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Frequently Asked Questions

Where are the toilets?

The toilets are downstairs in the main foyer. Exit the Museum through the main door by the front desk, go downstairs and go back on yourself to find the ladies on your left and the gents on your right.

There is a small disabled toilet here too, but there is a more spacious one in Entrance 3 to the Classics Faculty Building - unfortunately, you do need to exit the building and reenter through a different door.

Find out more about accessibility at the Museum of Classical Archaeology

 

Why are you so hard to find?

We hear you and we're working on it. We are a small Faculty-based museum and we don't have an entrance on the road. We are working on improving signage.

 

Where are all the real things?

Our objects are really there, we promise. However, we're sure you understand we try to discourage touching so you can't really feel them beneath your finger tips.

However, we understand your question. The sculptures in our gallery are all plaster casts (bar the odd ceramic or resin one). This means they are replicas of sculptures which are somewhere else in the world. It's a strange idea, isn't it, to have a museum full of copies? We've even been told we're a museum of lies! But there are long traditions of collecting copies of classical and later sculpture, and you can find out more here and here.

 

They're just copies so I can touch, right?

No. Please don't. Plaster casts are much more vulnerable than their originals: plaster is a much softer material than marble, stone or bronze. The biggest risk to our objects are unintended knocks and bumps, including pressure placed on old breaks or bashes caused by bags. Plaster is also very porous, so it absorbs the dirt and oils on your hands.

For all these reasons, you will notice signs reminding you not to touch. You might also notice that we ask you to remove rucksacks from your back on entry, so that you cannot accidentally bump a statue.

 

Why are so many of the statues naked?

This is a really good question. Nudity is an enduring feature of ancient Greek art, and it is one which the Romans later also co-opted. Moreover, it is one which Greek sculptors self-consciously adopted when they first began experimenting with sculpting the male body in monumental form in the late seventh century BCE. Female nudity was less visible until toward the end of the fourth century BCE.

But just because so many of our statues are naked doesn't mean that men regularly walked down the road naked in the ancient world; people were usually clothed in public, as a rule. However, there were particular contexts where viewers could expect to encounter men in their birthday suits - at athletic competitions such as the Olympics and in the gymnasium, where young men trained both their bodies and their minds.

It is clear that nudity in both sculpture and life had a whole range of meanings and it is sometimes said that ancient statues wear their nakedness like a costume because, just like clothes, nudity says a good deal about the person represented. For instance, nudity is shorthand for physical prowess and strength, but it also puts on display youthful male beauty and even desirability - probably also wrapped in some degree of elitism or at least aspirational, since it was those who were rich who could afford to invest in their bodies in the gym or even to erect such expensive monuments. Somewhat counterintuitively, the sheer perfection of the naked male body can imply invulnerability on the battlefield and in the face of death.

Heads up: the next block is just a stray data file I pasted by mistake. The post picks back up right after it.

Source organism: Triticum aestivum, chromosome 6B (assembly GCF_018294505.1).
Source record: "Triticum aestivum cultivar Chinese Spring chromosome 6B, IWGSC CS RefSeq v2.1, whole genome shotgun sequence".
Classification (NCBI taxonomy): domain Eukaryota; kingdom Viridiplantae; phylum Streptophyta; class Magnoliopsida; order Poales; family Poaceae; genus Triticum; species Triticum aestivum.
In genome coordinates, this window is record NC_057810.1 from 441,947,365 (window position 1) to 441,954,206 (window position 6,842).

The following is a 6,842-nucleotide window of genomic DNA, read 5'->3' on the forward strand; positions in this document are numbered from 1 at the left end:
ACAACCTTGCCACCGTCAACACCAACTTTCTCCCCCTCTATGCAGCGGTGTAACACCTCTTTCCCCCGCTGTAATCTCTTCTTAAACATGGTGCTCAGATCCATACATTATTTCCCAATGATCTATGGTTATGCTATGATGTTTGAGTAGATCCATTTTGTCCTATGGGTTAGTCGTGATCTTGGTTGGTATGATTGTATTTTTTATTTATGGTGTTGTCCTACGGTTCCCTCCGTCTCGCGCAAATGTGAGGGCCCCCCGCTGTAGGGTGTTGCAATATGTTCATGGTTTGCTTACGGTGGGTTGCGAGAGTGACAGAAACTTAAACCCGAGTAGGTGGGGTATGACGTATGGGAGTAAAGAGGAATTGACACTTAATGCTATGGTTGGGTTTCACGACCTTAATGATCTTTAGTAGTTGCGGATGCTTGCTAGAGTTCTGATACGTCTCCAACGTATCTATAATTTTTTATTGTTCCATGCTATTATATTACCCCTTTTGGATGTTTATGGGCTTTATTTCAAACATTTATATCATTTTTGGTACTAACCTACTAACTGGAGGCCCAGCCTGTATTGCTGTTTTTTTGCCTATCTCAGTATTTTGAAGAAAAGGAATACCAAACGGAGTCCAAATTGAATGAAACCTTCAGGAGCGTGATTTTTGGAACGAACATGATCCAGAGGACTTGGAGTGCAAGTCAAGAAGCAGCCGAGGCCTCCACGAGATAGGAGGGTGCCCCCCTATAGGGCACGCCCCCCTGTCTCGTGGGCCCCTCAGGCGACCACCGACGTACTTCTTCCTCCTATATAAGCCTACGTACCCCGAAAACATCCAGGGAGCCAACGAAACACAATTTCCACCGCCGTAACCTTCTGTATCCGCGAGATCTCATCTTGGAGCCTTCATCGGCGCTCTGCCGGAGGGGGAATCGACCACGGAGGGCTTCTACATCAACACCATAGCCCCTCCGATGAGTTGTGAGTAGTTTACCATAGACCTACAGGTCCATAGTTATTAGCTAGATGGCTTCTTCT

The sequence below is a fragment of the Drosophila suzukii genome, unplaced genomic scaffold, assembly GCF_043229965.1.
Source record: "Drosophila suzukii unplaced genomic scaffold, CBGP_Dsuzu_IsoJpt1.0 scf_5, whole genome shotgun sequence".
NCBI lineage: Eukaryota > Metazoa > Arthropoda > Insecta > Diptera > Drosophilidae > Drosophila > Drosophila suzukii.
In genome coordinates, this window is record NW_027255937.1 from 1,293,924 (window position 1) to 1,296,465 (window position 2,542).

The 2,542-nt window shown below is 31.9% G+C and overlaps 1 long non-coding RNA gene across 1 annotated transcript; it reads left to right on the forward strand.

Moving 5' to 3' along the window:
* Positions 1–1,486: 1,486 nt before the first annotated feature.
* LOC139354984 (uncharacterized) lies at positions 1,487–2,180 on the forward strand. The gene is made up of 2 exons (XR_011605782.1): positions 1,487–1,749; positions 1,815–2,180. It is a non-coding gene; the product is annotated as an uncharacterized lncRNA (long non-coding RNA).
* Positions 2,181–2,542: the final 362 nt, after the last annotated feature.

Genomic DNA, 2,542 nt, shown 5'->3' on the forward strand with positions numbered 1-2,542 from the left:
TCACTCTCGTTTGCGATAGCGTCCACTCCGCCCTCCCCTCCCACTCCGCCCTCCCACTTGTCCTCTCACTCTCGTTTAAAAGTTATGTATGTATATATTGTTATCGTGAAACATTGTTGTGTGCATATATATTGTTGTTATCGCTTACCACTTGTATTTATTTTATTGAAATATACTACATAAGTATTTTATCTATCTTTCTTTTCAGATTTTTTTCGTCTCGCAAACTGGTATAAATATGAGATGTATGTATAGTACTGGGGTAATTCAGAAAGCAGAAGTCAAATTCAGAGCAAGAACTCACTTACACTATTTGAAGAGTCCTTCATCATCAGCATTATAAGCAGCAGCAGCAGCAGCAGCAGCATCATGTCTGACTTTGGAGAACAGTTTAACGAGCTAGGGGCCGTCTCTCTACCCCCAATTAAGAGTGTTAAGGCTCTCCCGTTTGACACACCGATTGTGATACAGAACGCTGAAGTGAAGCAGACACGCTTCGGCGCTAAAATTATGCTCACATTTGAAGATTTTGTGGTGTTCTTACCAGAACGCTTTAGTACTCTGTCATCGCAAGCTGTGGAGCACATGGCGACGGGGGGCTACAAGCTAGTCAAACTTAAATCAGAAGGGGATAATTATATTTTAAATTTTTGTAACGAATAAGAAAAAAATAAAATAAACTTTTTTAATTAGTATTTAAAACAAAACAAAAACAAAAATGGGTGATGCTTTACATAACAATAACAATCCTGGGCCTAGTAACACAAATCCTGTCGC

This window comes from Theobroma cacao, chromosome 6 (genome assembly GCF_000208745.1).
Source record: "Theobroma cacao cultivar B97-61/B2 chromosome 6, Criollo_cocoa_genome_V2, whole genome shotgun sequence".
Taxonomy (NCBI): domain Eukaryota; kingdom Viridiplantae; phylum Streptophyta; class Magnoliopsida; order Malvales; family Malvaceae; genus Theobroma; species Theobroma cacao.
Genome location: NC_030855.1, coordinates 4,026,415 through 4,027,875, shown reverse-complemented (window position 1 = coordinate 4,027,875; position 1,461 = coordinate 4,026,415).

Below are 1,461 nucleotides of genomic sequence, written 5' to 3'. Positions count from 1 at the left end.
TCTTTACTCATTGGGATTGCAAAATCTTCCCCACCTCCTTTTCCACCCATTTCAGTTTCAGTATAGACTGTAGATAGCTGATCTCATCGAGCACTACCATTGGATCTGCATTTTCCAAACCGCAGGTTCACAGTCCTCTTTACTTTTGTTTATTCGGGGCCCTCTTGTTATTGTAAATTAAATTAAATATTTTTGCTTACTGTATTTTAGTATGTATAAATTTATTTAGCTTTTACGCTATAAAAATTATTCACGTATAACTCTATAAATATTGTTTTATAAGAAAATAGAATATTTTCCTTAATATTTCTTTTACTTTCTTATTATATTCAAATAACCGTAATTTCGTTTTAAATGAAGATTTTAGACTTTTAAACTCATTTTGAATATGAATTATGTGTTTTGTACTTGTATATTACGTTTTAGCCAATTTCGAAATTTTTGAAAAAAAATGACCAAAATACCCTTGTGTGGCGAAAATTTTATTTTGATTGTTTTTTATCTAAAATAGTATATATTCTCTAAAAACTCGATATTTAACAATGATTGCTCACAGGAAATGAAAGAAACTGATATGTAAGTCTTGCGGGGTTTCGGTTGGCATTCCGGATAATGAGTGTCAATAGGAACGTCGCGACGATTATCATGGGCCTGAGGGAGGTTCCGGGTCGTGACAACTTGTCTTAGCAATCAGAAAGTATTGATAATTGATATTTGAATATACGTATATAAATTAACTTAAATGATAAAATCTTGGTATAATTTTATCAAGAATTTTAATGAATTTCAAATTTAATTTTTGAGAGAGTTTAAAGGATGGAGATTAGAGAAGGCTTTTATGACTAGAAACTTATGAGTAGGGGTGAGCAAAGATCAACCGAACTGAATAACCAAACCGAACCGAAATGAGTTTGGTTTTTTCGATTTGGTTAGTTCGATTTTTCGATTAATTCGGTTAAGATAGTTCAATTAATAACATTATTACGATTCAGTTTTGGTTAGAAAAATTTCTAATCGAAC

Nudity, then, is not one size fits all in classical art. There is more to it than meets the eye.

 

Do you ever cover up the statues?

We know that some visitors will be less comfortable with the nudity on display in our gallery than others. However, we are unable to offer to cover up or hide any of the statues, not least because it would be logistically impossible. If you are bringing a group and have concerns about the impact of the naked statues on your members, we recommend you contact our Education and Outreach Coordinator, Jennie Thornber.

You may sometimes see a statue covered with a blanket or tyvek in our gallery, especially when drilling or other maintenance work is happening nearby. Please be assured that this is a matter of collections care which we undertake to protect our museum objects from harm.

For the avoidance of doubt, we have not ever covered our statues for moral or religious reasons.

 

Do you have a guidebook?

We don't at present, but we're working on this, too. Our old guidebook is now out of print. We do, however, have an introductory leaflet to the gallery and very friendly staff on our front desk who are happy to answer all of your questions - even the silly ones.

 

Museum of Classical Archaeology, Cambridge


Every cast tells two stories.

One ancient. One modern.

Admission is free.

 

Opening hours

Tues-Fri: 10am-5pm
Sat: 10am-1pm (univ. term time only)
Sun: Closed

Closed on Bank Holidays

 

Monday Closure

From Monday 29 April 2019, we have begun closing on Mondays.


Saturday Opening

We are currently closed on Saturdays. Unfortunately, we are only open on Saturdays during University of Cambridge term time.

 

Visit us

Museum of Classical Archaeology
Faculty of Classics
Sidgwick Avenue
Cambridge
CB3 9DA

We do not have an entrance on the road. Find us inside the Sidgwick Site.

 

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Get in touch

Tel. +44 (0)1223 330402
Email



All images and material on our websites are ©Museum of Classical Archaeology, University of Cambridge unless otherwise stated. Permission is required to reproduce our images.

See also our Copyright Notice and Take Down Policy.

 

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